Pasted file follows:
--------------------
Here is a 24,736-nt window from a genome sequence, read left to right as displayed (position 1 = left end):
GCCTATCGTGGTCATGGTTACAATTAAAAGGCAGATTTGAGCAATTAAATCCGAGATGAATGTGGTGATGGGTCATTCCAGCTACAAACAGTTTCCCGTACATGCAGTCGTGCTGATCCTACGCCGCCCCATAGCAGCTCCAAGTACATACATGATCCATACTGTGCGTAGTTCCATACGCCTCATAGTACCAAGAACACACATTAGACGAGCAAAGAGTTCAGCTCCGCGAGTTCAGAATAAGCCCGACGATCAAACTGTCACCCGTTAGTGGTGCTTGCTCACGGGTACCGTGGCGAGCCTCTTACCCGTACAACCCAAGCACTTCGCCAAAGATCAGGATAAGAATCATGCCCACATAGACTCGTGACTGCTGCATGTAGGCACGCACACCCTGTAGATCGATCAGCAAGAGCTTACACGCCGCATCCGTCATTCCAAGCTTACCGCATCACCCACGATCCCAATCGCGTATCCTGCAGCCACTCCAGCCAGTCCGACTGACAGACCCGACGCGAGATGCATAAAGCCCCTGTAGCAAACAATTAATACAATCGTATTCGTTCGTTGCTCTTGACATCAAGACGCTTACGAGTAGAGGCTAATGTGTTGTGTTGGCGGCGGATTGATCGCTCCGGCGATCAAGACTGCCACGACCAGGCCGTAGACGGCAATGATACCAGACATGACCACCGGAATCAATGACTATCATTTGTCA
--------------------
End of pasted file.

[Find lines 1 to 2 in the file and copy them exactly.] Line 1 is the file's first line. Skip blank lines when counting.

Here is a 24,736-nt window from a genome sequence, read left to right as displayed (position 1 = left end):
GCCTATCGTGGTCATGGTTACAATTAAAAGGCAGATTTGAGCAATTAAATCCGAGATGAATGTGGTGATGGGTCATTCCAGCTACAAACAGTTTCCCGTACATGCAGTCGTGCTGATCCTACGCCGCCCCATAGCAGCTCCAAGTACATACATGATCCATACTGTGCGTAGTTCCATACGCCTCATAGTACCAAGAACACACATTAGACGAGCAAAGAGTTCAGCTCCGCGAGTTCAGAATAAGCCCGACGATCAAACTGTCACCCGTTAGTGGTGCTTGCTCACGGGTACCGTGGCGAGCCTCTTACCCGTACAACCCAAGCACTTCGCCAAAGATCAGGATAAGAATCATGCCCACATAGACTCGTGACTGCTGCATGTAGGCACGCACACCCTGTAGATCGATCAGCAAGAGCTTACACGCCGCATCCGTCATTCCAAGCTTACCGCATCACCCACGATCCCAATCGCGTATCCTGCAGCCACTCCAGCCAGTCCGACTGACAGACCCGACGCGAGATGCATAAAGCCCCTGTAGCAAACAATTAATACAATCGTATTCGTTCGTTGCTCTTGACATCAAGACGCTTACGAGTAGAGGCTAATGTGTTGTGTTGGCGGCGGATTGATCGCTCCGGCGATCAAGACTGCCACGACCAGGCCGTAGACGGCAATGATACCAGACATGACCACCGGAATCAATGACTATCATTTGTCA